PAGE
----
Tax Planning

When hedging constitutes a sale

Two Tax Court decisions show that certain transactions can have costly consequences

Sep 5, 2010 @ 12:01 am

By Robert N. Gordon

In two cases involving the hedging of appreciated stock positions, the U.S. Tax Court recently ruled that the investors who took the cases to court should be taxed as if they had sold their stock at the time that they entered into the hedging transactions.

Although both rulings leave open the possibility that hedging can be accomplished without negative tax consequences, they underscore the importance of thorough planning when considering hedges.

In the first case, an investor named Calloway held about $100,000 worth of IBM shares and borrowed 90% of the value of the shares for a three-year period from Derivium Capital LLC. Derivium's only re-course against Mr. Calloway for both the interest and the principal was the value of the IBM shares.

The borrower would either walk away from the loan at the end of the term or pay off the loan and get back the shares. Mr. Calloway gave Derivium the IBM shares to hold as collateral for the note.

He didn't have the right to get the shares back until the note was paid; the note couldn't be prepaid.

In the Calloway case, several developments took place that didn't favor the investor.

First and foremost, Derivium immediately sold the IBM stock it took in as collateral. As a result, it was left without shares if the borrower wanted to repay his loan and reclaim his shares.

Moreover, Derivium didn't hedge its exposure to Mr. Calloway in any way, and it seems that Derivium followed that practice with all its clients. Eventually, when enough clients attempted to pay off their loans and get their stock back, Derivium went into bankruptcy.

Mr. Calloway also took steps that were ill-advised.

First, he never included in his tax returns any of the IBM dividend income to which he was entitled during the life of the loan. Then, because the value of the IBM shares when the loan's three-year term elapsed was less than the amount that Mr. Calloway owed to Derivium, he defaulted on the loan and forfeited the shares to Derivium.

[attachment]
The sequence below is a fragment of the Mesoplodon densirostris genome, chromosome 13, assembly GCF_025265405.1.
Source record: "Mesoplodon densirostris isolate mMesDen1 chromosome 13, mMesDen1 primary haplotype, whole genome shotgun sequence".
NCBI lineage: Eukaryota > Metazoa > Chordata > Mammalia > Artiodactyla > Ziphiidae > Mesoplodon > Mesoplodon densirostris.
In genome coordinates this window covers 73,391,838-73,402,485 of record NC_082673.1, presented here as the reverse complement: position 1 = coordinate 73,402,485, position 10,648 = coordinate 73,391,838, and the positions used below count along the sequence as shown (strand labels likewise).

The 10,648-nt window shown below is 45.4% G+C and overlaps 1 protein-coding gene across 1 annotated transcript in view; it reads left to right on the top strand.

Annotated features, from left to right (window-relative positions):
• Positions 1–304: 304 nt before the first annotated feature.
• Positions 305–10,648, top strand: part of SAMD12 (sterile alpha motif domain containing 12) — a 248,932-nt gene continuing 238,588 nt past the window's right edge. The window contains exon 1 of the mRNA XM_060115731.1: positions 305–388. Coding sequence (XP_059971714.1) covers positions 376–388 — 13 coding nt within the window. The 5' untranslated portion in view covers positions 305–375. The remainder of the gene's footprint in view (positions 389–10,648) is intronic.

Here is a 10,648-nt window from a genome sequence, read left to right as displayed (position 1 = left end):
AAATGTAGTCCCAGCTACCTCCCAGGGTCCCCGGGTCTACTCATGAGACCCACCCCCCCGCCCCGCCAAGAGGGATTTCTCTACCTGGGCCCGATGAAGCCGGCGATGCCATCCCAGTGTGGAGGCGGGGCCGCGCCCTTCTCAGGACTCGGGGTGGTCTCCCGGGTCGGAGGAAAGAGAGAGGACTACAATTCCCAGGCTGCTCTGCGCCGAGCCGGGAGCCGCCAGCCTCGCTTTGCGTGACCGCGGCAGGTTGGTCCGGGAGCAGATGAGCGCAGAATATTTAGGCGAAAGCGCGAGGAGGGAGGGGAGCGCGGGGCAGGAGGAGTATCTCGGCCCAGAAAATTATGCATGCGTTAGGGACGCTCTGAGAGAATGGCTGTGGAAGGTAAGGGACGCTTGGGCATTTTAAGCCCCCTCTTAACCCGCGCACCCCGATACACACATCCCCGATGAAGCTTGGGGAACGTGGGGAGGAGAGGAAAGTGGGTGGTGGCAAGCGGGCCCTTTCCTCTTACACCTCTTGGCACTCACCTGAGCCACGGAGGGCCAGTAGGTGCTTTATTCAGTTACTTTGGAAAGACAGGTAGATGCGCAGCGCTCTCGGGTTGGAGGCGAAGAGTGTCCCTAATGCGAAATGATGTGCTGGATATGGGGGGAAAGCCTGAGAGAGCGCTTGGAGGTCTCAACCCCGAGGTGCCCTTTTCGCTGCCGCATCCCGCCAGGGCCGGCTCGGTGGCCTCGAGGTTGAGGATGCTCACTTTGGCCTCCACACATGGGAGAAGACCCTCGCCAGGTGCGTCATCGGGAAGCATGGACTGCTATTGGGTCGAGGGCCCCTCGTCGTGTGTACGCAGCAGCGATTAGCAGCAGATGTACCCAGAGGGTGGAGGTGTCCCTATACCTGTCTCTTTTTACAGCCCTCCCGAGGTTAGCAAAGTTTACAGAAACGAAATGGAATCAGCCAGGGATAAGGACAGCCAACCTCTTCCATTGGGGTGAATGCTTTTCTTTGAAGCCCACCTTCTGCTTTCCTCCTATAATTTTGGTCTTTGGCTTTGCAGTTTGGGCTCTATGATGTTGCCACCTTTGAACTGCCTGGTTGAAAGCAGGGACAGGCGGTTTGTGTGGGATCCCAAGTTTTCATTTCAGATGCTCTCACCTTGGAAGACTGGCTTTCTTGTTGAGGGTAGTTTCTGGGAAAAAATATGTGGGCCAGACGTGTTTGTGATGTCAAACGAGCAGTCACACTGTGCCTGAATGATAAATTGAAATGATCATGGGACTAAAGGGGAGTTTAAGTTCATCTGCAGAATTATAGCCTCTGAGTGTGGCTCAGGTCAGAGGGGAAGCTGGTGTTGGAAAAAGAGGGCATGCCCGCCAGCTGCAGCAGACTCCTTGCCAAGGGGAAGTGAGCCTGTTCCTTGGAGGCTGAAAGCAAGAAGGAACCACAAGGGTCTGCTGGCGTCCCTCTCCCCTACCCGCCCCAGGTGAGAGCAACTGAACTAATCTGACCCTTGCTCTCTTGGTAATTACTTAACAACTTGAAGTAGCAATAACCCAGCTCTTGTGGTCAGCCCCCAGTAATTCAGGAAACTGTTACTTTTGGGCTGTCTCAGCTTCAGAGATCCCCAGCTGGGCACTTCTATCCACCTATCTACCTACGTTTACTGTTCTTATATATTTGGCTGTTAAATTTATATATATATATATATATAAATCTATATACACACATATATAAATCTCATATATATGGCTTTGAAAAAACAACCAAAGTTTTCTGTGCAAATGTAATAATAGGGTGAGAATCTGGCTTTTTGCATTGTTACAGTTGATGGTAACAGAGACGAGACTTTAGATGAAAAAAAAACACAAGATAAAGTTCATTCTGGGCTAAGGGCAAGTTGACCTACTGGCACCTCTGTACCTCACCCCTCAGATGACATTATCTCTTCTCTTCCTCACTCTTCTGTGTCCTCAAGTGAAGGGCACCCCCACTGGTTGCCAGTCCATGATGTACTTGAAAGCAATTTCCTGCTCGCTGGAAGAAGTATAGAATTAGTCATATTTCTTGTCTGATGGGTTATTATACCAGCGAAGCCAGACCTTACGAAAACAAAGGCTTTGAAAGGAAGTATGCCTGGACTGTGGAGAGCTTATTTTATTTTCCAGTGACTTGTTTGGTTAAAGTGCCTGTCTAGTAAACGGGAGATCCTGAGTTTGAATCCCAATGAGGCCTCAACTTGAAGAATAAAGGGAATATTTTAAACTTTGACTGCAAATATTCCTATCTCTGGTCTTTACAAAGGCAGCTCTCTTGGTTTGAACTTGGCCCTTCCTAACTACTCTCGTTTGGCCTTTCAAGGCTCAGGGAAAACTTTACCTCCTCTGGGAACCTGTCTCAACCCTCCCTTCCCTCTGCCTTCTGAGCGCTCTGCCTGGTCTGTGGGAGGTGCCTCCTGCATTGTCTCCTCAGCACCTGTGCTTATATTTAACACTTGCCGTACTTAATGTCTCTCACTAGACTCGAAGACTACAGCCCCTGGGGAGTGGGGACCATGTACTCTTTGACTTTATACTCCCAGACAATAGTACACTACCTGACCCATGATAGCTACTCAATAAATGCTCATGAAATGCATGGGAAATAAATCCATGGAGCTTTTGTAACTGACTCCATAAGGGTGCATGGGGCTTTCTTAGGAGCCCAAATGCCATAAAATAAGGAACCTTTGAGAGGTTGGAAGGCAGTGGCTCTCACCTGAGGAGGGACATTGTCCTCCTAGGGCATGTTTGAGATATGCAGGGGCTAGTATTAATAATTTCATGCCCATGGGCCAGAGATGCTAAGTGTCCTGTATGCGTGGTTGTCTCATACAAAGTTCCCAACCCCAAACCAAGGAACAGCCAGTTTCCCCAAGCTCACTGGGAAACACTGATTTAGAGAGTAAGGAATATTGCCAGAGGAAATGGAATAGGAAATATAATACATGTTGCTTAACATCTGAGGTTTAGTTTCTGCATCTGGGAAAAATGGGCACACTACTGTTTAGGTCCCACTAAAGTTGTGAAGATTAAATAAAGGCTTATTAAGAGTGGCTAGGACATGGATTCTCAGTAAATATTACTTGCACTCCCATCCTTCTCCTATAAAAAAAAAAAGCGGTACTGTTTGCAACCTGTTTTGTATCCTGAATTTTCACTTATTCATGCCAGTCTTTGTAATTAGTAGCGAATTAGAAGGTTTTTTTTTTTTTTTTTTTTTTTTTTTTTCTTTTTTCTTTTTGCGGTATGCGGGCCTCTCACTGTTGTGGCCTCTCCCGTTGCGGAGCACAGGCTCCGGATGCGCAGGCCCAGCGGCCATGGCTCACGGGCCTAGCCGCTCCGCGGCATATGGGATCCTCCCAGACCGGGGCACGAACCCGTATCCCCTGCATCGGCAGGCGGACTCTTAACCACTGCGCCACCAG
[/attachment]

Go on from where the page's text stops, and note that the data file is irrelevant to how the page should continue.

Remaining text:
But he never reported the stock as being sold for tax purposes.

The court found that the actions of both Derivium and Mr. Calloway weren't consistent with the terms of the loan and held that a loan didn't exist. Instead, it found that he had sold the stock.

In the second case, entities related to investor Philip Anschutz held shares in Anadarko Petroleum Corp. and Union Pacific Corp., and entered into a 10-year prepaid forward contract with Donaldson Lufkin & Jenrette Inc., which since has been acquired by Credit Suisse Group Inc.

The investor put his shares up as collateral with respect to the contract, and allowed DLJ to borrow the shares. Mr. Anschutz received 75% of the value of the stock under the prepaid forward contract and 5% of the value of the stock for lending it to DLJ.

Under the forward contract, through the variable number of shares to be delivered at maturity, he didn't bear any risk of loss on changes in the stocks' prices, but retained the first 50% of any price increases.

Disagreeing with the government, the Tax Court found that the prepaid forward contract had enough variability so that it didn't constitute a constructive sale.

However, the court combined the stock loan agreement and the prepaid forward agreement into one agreement for tax purposes and held that Mr. Anschutz had entered into a stock lending agreement that reduced the risk of loss with respect to the lent securities.

As such, it didn't meet the re-quirements set out in the Internal Revenue Code (Section 1058) for non-recognition treatment for securities loans. Therefore, the court held that the transfer of the securities resulted in a taxable transaction.

The common thread in these two cases is that taxpayers can inadvertently trigger a gain because of technical deficiencies in how their transactions are executed and/or documented. The appeals of these cases could shed additional light on the matter.

It appears from the Tax Court opinions that with planning, similar transactions could be structured so as not to trigger a taxable event.

For example, if the lender in a non-recourse loan doesn't sell the client's stock, a gain probably won't be triggered. Similarly, clients should probably not lend their shares to the counterparty in a prepaid variable forward contract.

Before engaging in any hedging transaction, take time to consider any missteps that could jeopardize the entire exercise.

Robert N. Gordon is chief executive of Twenty-First Securities Corp. and an adjunct professor at New York University's Leonard N. Stern School of Business. He can be reached at bob@twenty-first.com.

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